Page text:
I took the District line over to the Embankment station and had no trouble finding the BFH although one turn was into an unmarked alley way which I went past the first time. I got there just about 1 PM which gave me plenty of time to find somewhere for lunch. I had walked past several small restaurants in the neighborhood along the way, and had a very nice lunch at a small Vietnamese place.

It didn't take long to tour the BFH. There is no almost no furniture there. Apparently furniture and other items owned by Franklin are even rarer than places where he lived. On certain days of the week your guide is a woman dressed as Polly, the daughter of Franklin's landlady and sort of adopted daughter after her mother's death, along with music and projected images. Today was just the architectural tour, where our delighful and attractive guide who was from Toronto told us about the history of the building itself (it at one point was turned into a hotel in the Victorian era) and how the few rooms in the building were used. Franklin basically lived in three rooms on a single floor, the rest being reserved for his landlady and her family with the servants on the top floor.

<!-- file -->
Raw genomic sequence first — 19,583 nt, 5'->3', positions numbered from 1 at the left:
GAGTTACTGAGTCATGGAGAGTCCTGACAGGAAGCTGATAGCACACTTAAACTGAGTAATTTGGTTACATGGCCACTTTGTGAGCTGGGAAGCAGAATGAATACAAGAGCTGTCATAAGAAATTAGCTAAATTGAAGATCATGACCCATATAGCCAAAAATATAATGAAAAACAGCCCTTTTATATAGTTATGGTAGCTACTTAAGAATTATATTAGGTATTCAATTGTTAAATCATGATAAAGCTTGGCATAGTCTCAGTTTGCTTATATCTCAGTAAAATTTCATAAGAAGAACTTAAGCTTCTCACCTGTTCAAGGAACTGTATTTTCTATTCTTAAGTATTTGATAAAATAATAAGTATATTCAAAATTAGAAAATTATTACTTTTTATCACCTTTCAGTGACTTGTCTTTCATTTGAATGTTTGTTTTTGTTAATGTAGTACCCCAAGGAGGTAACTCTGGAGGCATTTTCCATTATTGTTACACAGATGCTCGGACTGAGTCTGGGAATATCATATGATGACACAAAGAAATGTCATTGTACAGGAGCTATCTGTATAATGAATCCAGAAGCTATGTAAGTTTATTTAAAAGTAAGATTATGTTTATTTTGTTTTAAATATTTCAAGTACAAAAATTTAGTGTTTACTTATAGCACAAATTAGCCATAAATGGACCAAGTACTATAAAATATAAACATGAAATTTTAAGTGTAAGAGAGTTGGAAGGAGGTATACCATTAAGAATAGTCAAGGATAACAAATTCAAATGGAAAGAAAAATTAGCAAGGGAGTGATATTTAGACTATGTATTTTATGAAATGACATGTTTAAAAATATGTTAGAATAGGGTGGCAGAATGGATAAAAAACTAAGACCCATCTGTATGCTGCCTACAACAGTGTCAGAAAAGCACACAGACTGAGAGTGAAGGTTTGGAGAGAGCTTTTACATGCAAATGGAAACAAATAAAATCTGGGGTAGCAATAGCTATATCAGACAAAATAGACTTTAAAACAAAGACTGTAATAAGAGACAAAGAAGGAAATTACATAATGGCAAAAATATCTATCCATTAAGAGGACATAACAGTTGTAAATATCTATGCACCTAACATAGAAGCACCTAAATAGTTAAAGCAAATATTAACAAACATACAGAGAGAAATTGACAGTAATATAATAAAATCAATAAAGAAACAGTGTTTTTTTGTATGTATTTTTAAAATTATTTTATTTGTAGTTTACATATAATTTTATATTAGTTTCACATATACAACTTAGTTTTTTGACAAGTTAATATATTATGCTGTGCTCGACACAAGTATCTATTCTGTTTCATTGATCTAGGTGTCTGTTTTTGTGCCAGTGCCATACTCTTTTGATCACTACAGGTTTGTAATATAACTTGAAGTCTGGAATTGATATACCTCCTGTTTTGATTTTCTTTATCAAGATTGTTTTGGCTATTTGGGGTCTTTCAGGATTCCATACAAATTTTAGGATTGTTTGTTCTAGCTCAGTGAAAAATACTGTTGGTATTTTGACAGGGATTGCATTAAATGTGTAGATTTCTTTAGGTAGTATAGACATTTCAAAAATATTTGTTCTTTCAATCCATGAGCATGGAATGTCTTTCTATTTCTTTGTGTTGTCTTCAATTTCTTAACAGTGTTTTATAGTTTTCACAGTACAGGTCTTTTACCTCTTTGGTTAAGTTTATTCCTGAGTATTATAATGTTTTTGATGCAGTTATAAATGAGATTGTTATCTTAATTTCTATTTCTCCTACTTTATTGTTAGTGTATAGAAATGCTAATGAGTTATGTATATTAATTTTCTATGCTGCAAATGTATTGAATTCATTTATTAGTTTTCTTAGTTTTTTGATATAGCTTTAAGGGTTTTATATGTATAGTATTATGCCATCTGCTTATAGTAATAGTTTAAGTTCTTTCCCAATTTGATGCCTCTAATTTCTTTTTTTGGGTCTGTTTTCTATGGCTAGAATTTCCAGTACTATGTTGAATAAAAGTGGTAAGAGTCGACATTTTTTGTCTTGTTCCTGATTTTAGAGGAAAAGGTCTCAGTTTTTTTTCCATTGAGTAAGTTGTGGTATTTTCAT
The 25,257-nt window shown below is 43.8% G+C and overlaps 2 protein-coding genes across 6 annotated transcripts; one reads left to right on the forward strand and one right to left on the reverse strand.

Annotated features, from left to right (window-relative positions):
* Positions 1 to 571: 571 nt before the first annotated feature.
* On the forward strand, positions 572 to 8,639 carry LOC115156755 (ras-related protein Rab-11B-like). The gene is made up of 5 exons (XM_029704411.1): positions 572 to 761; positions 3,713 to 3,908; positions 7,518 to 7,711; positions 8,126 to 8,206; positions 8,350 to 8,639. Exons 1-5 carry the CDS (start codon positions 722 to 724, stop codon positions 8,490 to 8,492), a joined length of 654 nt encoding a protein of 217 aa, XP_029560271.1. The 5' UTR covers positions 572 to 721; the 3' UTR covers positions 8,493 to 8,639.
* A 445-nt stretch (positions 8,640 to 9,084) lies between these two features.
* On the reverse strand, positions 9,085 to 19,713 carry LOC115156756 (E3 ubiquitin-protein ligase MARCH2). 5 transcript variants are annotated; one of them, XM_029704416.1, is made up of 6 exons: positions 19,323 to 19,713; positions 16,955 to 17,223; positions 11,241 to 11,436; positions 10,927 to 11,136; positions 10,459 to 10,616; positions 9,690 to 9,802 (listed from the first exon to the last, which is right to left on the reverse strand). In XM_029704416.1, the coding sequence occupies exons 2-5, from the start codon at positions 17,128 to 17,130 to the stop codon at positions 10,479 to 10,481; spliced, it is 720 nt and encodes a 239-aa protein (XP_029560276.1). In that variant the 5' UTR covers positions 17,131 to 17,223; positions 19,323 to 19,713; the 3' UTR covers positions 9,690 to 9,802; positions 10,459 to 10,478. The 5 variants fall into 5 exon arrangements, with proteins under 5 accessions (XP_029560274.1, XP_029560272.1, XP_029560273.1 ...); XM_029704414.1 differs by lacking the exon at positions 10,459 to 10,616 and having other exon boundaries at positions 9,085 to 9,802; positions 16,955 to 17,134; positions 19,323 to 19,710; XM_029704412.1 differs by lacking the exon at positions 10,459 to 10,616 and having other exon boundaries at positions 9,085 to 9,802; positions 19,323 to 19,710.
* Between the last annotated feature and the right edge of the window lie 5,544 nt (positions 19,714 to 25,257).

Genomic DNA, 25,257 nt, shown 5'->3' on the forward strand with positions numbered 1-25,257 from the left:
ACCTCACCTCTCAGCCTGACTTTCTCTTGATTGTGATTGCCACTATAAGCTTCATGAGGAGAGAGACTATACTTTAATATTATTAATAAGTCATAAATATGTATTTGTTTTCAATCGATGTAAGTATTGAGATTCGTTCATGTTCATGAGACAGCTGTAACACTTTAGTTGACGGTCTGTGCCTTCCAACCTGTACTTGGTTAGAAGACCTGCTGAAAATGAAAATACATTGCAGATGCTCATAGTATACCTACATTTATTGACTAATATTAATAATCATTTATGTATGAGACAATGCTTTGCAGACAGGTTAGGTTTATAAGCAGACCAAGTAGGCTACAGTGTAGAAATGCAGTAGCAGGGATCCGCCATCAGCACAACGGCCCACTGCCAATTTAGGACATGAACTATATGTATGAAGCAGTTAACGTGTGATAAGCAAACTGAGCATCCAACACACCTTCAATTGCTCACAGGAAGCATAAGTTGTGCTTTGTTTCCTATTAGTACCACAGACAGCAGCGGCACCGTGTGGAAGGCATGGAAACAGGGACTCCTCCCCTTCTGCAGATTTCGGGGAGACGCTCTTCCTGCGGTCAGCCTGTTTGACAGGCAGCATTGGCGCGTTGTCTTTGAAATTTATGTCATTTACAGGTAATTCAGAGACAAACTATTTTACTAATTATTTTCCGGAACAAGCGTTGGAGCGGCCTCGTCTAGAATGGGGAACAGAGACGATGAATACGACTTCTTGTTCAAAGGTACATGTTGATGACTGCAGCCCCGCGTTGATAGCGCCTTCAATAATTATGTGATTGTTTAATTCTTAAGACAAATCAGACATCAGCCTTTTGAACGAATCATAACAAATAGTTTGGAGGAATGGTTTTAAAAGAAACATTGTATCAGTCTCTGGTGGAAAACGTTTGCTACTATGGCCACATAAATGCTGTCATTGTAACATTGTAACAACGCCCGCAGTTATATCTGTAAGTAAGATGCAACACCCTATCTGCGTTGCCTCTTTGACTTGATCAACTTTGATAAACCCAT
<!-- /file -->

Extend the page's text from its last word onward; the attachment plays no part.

The BFH is very near Trafalgar Square. I got there about 3 PM and decided I'd just hang out there until 5 PM or so, when I'd make my way over to the location of tonight's concert, St John's Smith Square, which was supposed to be only a half an hour walk away. That would give me time to have dinner somewhere along the way. I just sat on a bench along the Square listening to one of my podcasts on my iPhone until apparently the battery in my Bluetooth headset died–this would be a bit of a problem when I used the phone for directions to get to the concert. After the headset died I went downstairs and had a lovely apple tart and soft drink in the Café in the Crypt at St Martin in the Fields until 5:15 or so, when I used the restroom there before walking over to the concert hall.